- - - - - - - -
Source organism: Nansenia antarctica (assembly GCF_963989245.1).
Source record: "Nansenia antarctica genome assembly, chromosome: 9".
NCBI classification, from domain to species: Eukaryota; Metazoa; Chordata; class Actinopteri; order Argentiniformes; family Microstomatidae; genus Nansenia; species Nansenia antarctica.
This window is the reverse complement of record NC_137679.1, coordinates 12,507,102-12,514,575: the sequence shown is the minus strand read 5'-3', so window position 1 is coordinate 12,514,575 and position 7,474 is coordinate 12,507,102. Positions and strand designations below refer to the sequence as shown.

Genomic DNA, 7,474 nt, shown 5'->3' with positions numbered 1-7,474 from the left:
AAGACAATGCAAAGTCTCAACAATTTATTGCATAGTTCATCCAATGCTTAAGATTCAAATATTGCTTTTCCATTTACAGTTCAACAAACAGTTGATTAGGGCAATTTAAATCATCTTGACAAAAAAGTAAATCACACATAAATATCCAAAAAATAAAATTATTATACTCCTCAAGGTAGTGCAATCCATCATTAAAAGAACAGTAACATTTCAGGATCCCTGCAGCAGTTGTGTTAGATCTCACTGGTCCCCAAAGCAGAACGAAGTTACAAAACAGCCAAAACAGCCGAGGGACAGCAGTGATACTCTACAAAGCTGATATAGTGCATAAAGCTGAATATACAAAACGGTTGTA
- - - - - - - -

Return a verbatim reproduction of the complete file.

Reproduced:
Source organism: Nansenia antarctica (assembly GCF_963989245.1).
Source record: "Nansenia antarctica genome assembly, chromosome: 9".
NCBI classification, from domain to species: Eukaryota; Metazoa; Chordata; class Actinopteri; order Argentiniformes; family Microstomatidae; genus Nansenia; species Nansenia antarctica.
This window is the reverse complement of record NC_137679.1, coordinates 12,507,102-12,514,575: the sequence shown is the minus strand read 5'-3', so window position 1 is coordinate 12,514,575 and position 7,474 is coordinate 12,507,102. Positions and strand designations below refer to the sequence as shown.

Genomic DNA, 7,474 nt, shown 5'->3' with positions numbered 1-7,474 from the left:
AAGACAATGCAAAGTCTCAACAATTTATTGCATAGTTCATCCAATGCTTAAGATTCAAATATTGCTTTTCCATTTACAGTTCAACAAACAGTTGATTAGGGCAATTTAAATCATCTTGACAAAAAAGTAAATCACACATAAATATCCAAAAAATAAAATTATTATACTCCTCAAGGTAGTGCAATCCATCATTAAAAGAACAGTAACATTTCAGGATCCCTGCAGCAGTTGTGTTAGATCTCACTGGTCCCCAAAGCAGAACGAAGTTACAAAACAGCCAAAACAGCCGAGGGACAGCAGTGATACTCTACAAAGCTGATATAGTGCATAAAGCTGAATATACAAAACGGTTGTA